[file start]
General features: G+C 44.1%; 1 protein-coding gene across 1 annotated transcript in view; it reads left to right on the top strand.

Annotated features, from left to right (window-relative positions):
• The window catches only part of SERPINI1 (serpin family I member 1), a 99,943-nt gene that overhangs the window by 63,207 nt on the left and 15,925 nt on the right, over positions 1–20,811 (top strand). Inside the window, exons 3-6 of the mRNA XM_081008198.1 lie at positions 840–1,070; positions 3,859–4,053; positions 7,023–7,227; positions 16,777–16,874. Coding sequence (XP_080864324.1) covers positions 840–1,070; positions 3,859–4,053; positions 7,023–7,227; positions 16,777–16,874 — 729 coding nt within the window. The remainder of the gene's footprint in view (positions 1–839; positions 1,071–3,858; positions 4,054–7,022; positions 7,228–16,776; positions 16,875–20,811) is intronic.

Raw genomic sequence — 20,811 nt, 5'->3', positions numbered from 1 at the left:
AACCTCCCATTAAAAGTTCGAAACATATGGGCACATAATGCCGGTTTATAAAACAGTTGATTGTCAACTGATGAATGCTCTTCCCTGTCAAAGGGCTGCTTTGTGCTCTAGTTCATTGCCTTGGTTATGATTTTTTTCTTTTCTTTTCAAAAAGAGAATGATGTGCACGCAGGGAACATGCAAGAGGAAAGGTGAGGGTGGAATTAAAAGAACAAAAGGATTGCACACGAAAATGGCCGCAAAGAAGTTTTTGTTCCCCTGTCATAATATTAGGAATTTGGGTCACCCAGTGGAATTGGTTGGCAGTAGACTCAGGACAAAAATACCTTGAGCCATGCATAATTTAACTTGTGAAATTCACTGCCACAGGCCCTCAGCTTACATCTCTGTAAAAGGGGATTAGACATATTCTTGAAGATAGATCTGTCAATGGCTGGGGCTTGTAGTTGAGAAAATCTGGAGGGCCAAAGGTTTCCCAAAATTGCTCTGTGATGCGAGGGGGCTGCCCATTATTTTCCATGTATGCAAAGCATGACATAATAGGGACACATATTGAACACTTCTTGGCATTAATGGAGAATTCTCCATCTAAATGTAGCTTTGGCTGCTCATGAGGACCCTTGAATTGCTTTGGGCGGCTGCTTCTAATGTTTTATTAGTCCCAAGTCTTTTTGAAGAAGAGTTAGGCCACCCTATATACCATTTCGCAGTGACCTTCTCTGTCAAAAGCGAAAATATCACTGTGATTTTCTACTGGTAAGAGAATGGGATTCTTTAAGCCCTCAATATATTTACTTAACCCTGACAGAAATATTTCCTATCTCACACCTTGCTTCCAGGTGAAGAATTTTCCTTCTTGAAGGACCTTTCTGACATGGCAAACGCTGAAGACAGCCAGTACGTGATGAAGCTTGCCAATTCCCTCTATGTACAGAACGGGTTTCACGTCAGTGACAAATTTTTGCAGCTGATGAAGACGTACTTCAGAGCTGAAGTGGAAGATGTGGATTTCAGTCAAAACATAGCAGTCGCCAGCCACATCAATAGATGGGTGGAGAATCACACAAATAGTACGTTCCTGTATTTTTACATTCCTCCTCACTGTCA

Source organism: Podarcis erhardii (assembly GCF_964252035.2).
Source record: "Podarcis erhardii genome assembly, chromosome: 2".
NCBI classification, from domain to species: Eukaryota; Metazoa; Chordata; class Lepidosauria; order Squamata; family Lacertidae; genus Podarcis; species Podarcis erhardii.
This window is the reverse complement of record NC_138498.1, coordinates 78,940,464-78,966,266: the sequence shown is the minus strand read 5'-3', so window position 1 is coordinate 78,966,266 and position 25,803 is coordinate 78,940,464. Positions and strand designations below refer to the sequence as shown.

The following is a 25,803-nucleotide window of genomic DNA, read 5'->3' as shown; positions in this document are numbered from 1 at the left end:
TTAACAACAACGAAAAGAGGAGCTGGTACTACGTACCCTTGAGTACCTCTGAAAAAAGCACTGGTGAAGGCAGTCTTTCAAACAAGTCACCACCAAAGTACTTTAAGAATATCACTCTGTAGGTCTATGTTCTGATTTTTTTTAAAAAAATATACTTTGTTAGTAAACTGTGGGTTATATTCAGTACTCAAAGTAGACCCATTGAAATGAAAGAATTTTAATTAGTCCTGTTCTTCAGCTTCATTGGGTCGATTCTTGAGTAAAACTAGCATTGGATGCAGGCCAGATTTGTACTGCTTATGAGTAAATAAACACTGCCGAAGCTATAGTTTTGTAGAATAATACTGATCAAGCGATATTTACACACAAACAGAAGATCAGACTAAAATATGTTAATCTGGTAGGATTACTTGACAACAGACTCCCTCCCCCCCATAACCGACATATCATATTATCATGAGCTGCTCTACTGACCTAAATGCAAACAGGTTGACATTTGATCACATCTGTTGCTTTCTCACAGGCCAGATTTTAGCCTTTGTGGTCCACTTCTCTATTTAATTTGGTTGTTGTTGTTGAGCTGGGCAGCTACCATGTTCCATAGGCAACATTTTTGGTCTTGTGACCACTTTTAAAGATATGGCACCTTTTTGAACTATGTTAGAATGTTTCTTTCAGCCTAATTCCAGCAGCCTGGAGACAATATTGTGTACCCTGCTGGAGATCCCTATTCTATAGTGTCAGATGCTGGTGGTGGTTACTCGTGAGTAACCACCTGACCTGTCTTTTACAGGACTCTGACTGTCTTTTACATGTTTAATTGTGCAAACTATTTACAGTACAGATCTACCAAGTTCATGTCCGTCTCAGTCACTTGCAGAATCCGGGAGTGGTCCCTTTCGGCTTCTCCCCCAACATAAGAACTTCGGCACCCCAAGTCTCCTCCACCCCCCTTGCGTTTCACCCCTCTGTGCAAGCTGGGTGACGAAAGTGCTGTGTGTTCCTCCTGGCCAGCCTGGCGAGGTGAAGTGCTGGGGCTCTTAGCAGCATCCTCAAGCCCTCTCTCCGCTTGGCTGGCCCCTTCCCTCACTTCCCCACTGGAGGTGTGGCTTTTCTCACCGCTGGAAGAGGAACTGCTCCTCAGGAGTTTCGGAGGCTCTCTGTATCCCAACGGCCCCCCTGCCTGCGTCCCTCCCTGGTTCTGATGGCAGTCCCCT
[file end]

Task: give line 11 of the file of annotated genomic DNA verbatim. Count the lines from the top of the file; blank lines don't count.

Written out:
TTAACAACAACGAAAAGAGGAGCTGGTACTACGTACCCTTGAGTACCTCTGAAAAAAGCACTGGTGAAGGCAGTCTTTCAAACAAGTCACCACCAAAGTACTTTAAGAATATCACTCTGTAGGTCTATGTTCTGATTTTTTTTAAAAAAATATACTTTGTTAGTAAACTGTGGGTTATATTCAGTACTCAAAGTAGACCCATTGAAATGAAAGAATTTTAATTAGTCCTGTTCTTCAGCTTCATTGGGTCGATTCTTGAGTAAAACTAGCATTGGATGCAGGCCAGATTTGTACTGCTTATGAGTAAATAAACACTGCCGAAGCTATAGTTTTGTAGAATAATACTGATCAAGCGATATTTACACACAAACAGAAGATCAGACTAAAATATGTTAATCTGGTAGGATTACTTGACAACAGACTCCCTCCCCCCCATAACCGACATATCATATTATCATGAGCTGCTCTACTGACCTAAATGCAAACAGGTTGACATTTGATCACATCTGTTGCTTTCTCACAGGCCAGATTTTAGCCTTTGTGGTCCACTTCTCTATTTAATTTGGTTGTTGTTGTTGAGCTGGGCAGCTACCATGTTCCATAGGCAACATTTTTGGTCTTGTGACCACTTTTAAAGATATGGCACCTTTTTGAACTATGTTAGAATGTTTCTTTCAGCCTAATTCCAGCAGCCTGGAGACAATATTGTGTACCCTGCTGGAGATCCCTATTCTATAGTGTCAGATGCTGGTGGTGGTTACTCGTGAGTAACCACCTGACCTGTCTTTTACAGGACTCTGACTGTCTTTTACATGTTTAATTGTGCAAACTATTTACAGTACAGATCTACCAAGTTCATGTCCGTCTCAGTCACTTGCAGAATCCGGGAGTGGTCCCTTTCGGCTTCTCCCCCAACATAAGAACTTCGGCACCCCAAGTCTCCTCCACCCCCCTTGCGTTTCACCCCTCTGTGCAAGCTGGGTGACGAAAGTGCTGTGTGTTCCTCCTGGCCAGCCTGGCGAGGTGAAGTGCTGGGGCTCTTAGCAGCATCCTCAAGCCCTCTCTCCGCTTGGCTGGCCCCTTCCCTCACTTCCCCACTGGAGGTGTGGCTTTTCTCACCGCTGGAAGAGGAACTGCTCCTCAGGAGTTTCGGAGGCTCTCTGTATCCCAACGGCCCCCCTGCCTGCGTCCCTCCCTGGTTCTGATGGCAGTCCCCT